Doping and planar defects in the formation of single-crystal ZnO nanorings
Kong, Xiang Yang
Wang, Z. L. (Zhong Lin)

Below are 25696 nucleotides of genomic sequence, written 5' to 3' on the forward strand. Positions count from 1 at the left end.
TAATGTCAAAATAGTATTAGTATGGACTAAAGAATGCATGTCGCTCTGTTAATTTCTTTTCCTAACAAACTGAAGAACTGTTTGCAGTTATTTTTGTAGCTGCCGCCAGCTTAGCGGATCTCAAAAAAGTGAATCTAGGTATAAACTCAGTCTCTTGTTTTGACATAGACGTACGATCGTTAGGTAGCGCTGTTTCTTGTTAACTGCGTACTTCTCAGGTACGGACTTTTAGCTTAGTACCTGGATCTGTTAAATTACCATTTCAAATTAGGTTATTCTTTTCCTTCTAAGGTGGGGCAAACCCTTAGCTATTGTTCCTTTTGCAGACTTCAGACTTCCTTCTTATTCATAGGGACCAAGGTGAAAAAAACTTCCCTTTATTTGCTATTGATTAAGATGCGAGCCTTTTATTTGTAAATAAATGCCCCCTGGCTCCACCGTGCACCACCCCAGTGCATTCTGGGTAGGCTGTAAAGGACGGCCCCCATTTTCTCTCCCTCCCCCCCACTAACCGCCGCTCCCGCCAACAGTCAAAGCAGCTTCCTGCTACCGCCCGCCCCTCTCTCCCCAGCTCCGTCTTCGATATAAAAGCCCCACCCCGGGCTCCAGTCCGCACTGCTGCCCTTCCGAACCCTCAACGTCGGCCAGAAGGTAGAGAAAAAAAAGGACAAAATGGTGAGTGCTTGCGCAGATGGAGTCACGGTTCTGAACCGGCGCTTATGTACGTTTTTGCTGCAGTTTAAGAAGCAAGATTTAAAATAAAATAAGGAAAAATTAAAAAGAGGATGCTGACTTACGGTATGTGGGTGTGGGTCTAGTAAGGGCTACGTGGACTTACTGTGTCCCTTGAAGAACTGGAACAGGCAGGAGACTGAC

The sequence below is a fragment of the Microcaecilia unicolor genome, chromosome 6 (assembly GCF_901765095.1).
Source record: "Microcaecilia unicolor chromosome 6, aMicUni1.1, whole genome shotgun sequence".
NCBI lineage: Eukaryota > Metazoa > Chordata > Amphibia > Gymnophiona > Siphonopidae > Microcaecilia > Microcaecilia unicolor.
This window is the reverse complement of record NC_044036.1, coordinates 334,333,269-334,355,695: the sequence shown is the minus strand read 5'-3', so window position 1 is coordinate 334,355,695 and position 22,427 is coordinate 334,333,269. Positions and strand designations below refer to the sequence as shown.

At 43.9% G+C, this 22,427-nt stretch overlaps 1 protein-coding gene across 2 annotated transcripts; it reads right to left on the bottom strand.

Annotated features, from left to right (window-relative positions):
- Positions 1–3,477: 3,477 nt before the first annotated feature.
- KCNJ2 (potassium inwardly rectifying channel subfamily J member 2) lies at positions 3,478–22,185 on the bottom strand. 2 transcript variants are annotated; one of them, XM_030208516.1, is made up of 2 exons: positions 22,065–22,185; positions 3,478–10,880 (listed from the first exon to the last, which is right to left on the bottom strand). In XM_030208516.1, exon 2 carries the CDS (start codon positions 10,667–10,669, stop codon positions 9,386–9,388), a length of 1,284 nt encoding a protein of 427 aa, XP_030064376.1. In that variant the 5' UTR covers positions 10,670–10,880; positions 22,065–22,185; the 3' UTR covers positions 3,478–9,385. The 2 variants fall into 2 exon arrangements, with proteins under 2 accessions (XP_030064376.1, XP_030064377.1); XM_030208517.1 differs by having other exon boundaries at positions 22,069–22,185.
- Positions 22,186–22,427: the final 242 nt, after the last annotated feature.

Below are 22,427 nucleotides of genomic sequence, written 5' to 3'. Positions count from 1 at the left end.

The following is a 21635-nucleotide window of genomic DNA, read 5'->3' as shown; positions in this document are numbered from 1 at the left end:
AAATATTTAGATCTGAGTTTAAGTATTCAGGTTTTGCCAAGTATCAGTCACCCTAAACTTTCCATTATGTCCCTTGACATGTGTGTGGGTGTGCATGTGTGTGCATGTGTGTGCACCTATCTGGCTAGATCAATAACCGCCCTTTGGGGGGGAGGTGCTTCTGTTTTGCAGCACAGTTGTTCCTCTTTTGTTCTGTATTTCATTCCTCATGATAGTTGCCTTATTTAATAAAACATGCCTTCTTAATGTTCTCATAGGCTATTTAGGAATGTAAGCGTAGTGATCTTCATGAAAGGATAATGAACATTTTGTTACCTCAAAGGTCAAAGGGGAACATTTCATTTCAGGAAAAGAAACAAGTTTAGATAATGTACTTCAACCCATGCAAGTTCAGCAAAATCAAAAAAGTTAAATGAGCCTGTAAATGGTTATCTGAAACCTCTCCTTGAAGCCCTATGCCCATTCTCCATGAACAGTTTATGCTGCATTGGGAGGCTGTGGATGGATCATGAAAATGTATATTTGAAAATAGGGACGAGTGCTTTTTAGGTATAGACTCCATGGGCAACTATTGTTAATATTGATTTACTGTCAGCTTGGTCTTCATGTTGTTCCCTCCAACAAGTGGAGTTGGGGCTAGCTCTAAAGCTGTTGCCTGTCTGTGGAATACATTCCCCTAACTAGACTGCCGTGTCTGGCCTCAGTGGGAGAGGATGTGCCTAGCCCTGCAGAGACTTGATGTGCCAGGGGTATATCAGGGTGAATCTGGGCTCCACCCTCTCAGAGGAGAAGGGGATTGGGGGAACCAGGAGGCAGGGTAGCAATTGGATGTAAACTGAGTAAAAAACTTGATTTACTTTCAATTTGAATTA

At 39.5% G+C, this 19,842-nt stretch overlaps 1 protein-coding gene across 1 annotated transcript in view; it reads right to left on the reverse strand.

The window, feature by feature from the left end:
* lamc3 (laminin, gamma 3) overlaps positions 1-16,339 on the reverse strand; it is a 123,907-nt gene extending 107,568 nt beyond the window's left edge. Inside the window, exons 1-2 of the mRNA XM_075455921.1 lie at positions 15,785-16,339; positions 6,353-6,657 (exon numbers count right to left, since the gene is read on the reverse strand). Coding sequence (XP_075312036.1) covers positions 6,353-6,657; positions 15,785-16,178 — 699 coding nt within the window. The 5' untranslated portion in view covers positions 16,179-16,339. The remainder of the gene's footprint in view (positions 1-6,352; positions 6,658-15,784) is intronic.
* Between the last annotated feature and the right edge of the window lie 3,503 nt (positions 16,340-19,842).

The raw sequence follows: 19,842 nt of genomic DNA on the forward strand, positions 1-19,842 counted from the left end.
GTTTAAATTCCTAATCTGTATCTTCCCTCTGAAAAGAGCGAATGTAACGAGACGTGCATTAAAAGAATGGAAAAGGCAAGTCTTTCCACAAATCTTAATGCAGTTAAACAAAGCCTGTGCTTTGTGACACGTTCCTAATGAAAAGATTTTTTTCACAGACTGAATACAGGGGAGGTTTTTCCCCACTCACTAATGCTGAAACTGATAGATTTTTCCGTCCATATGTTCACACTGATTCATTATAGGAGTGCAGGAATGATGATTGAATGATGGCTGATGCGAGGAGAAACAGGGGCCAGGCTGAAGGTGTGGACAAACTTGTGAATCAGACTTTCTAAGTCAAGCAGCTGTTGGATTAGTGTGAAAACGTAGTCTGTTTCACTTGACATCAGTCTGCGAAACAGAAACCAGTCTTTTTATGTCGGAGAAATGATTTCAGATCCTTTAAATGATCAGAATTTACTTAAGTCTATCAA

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We have recently reported the growth of freestanding, single-crystal, seamless nanorings of zinc oxide via a spontaneous self-coiling process during the growth of polar-nanobelts [X.Y. Kong et al., Science 303, 1348 (2004)]. The nanoring is made by coaxial and uniradius loop-by-loop winding of a fine ZnO nanobelt. An important fact is that each and every nanoring is made of a nanobelt that contains basal-plane planar defects, which are suggested to be important for leading the fastest growth of the nanobelt as well as lowering its elastic deformation energy. In this paper, high-resolution transmission electron microscopy is applied to investigate the nature of the planar defects in the nanobelts and in nanorings. The planar defects were initiated and formed by single-layer segregation of the doping element, such as indium, which was introduced in the growth process. The accumulation of impurity ions forms two vicinal InuO octahedral layers parallel to the basal plane. They form “head-to-head” and “tail-to-tail” polar-inversion domain boundaries. For a nanobelt that self-coils into a nanoring, we found that the head-to-head and tail-to-tail polar-inversion domain boundaries are paired, thus, the polarity of the nanobelt is unchanged. Therefore, our data support the proposed model [X.Y. Kong et al., Science 303, 1348 (2004)] that the nanoring is initiated by circularly folding a nanobelt due to long-range electrostatic interaction between the surface polar charges on the two sides, and a loop-by-loop winding of the nanobelt forms a complete ring.